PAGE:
Itâ€™s been a great year for people who enjoy not paying for their rap music, as despite the music industryâ€™s surprisingly effectual second wind on the anti-piracy front, the free mixtape remains the primary unit of hip-hop consumption. Weâ€™ve seen a string of reliably solid releases from places like Chicago and the Bay Area, though Atlanta remains at the center of the conversation, the trap-rap mecca responsible for any number of notable tapes from the first half of year, from Futureâ€™s Astronaut Status to Gucci Maneâ€™s Iâ€™m Up. In 2012, Atlanta is to hip-hop what Nashville is to country, for better and for worse.
As the sheer glut can be tough to navigate, here is the first installment in a Flagpole series highlighting the standouts from the past couple months.
1. Young Thug: I Came From Nothing 3
The latest entry in Young Thugâ€™s breakout mixtape cycle, I Came From Nothing 3 is a spazzed-out collection of left-field punchlines and exuberant Fruity Loops horn section bursts. â€œMy pinky ring came from Venusâ€ is a representative boast, and the terminally jittery drum programming on tracks like â€œCreepy Crawlinâ€™â€ makes for strip club anthems that would require a Cirque du Soleil-level of acrobatic proficiency to strip to. If you like spacey thug motivation and auto-tuned sing-rapping, this thing is a lot of fun, as well as a compelling argument for the abiding influence of Lil Wayneâ€™s nasally drawl.
2. Shawty Lo: Million Dollar Man
â€œIt ainâ€™t all about the fame, itâ€™s about who lasts,â€ says Shawty Lo, the Bankhead-born snap pioneer from D4L, on â€œWe On Dis Year.â€ Itâ€™s a revealing sentiment from a guy best known for his peripheral involvement in a (great) song called â€œLaffy Taffy,â€ and I basically understand what he means. Heâ€™s a veteran at this point, having earned the imposing lineup of producers (e.g. Zaytoven, DJ Toomp, Mike Will) and guest verses that help make Million Dollar Man better than we expected. Admittedly, having more than one 2 Chainz feature seems desperateâ€”crass, evenâ€”but â€œMVPâ€ is a hit, the pop turn on â€œNo Secretsâ€ is infectious, and when heâ€™s not comparing himself to Criss Angel, he sounds like heâ€™s aging into a kind of likeability.
3. Chiefi: The Chief Supremacy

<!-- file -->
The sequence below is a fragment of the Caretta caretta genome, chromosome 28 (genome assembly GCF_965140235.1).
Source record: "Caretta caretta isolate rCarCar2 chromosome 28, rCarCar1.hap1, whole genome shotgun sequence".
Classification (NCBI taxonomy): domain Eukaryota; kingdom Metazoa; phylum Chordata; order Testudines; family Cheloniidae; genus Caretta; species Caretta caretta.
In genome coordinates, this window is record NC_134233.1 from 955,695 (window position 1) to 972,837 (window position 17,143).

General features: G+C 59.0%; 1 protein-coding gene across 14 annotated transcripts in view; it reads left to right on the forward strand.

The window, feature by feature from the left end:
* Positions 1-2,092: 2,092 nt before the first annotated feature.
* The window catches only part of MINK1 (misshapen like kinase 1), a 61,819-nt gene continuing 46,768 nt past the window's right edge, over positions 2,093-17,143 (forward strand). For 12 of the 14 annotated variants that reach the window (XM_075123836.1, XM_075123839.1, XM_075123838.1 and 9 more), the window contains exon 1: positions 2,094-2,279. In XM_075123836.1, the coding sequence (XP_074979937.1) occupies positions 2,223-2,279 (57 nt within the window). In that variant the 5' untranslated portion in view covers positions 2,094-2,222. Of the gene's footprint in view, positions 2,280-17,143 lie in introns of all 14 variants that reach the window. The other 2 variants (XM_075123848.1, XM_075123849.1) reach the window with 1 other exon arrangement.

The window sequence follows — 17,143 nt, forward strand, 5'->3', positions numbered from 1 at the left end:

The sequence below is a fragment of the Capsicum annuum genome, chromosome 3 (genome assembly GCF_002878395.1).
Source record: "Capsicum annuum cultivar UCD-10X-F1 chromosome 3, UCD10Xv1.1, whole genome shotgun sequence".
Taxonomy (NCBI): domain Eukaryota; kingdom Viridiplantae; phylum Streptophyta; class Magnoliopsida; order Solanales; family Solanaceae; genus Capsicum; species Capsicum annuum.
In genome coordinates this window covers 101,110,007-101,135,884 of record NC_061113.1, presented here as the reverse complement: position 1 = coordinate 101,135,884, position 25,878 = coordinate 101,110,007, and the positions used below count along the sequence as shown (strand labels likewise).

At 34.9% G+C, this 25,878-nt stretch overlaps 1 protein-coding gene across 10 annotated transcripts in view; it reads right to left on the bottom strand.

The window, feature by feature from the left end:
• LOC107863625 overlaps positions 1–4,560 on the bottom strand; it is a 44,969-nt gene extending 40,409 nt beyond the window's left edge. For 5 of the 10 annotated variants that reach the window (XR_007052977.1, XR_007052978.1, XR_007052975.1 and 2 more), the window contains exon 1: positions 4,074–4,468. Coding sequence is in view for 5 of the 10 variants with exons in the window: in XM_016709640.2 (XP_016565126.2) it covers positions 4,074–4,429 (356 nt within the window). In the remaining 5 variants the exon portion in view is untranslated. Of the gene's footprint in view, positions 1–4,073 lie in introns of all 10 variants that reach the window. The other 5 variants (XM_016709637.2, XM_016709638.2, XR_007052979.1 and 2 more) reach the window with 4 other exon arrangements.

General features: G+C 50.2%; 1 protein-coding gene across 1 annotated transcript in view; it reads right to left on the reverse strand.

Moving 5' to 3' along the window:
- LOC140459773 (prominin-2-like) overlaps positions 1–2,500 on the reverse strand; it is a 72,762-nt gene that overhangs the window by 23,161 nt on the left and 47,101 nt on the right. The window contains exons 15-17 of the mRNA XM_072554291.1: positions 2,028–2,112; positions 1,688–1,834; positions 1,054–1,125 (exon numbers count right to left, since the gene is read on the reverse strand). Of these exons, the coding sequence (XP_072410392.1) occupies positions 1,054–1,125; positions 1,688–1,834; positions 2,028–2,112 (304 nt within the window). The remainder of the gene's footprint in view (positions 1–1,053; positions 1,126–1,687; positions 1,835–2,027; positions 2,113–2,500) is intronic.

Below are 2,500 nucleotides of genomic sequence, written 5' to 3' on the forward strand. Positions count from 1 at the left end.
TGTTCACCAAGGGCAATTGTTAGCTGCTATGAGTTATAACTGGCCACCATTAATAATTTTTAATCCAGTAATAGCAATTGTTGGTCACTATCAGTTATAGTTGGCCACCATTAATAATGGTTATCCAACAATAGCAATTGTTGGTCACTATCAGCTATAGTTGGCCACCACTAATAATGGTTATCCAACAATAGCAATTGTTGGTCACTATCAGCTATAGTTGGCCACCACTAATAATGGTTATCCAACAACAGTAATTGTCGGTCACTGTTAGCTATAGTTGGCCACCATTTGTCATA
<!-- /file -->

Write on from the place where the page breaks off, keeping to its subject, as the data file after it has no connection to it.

East Atlanta MC Chiefi, along with the rest of his colleagues in the Billion Dollar Circle, makes haunted fight-rap with a versatility and post-crunk intensity that the SpaceGhostPurrps of the world only wish they could conjure with retro affect. The sub-par microphones and lo-fi MIDI presets make it feel ragged, spontaneous, and occasionally terrifying. Chiefi chants until his voice cracks over made-for-TV horror score synths, sounding like the Mystikal & John Carpenter collaboration of my dreams.
4. Young Scooter & Cartel MGM: Plug Brothers
Young Scooter and Carter MGM, second stringers from FreeBandz and Brick Squad, respectively, here reach across the aisles and step up to fill the void left by their bosses Future and Waka Flocka, who are busy making their pop crossover moves. Highlights include the sinister snarl of â€œItâ€™s a Damn Shameâ€ and the slow-burning ballad â€œIn My Shoes,â€ which features a guest verse from Lil Phat, the 19-year-old rapper shot and killed in an Atlanta hospital parking lot last month. The omnipresent air horn blasts, gunshots, and Lex Luger swells are acquired tastes, but you may as well go ahead and start acquiring them.
5. Jose Guapo: Cash Talk 2
Formerly of the group Rich Kidz, Jose Guapo is a vestige of Atlantaâ€™s Futuristic/Swag movement, which found teen acts like Travis Porter, Roscoe Dash, and Yung LA vying for ringtone-rap glory. I guess the idea here is that heâ€™s â€˜all grown up,â€™ but Cash Talk 2â€™s best moments are its most unserious. Standouts â€œ10 Freaky Girlsâ€ and â€œIt Was All a Dreamâ€ are equally catchy but opposite ends of a spectrum, the former a goofy minimal dance track, the latter a stab at soulful street narrative.
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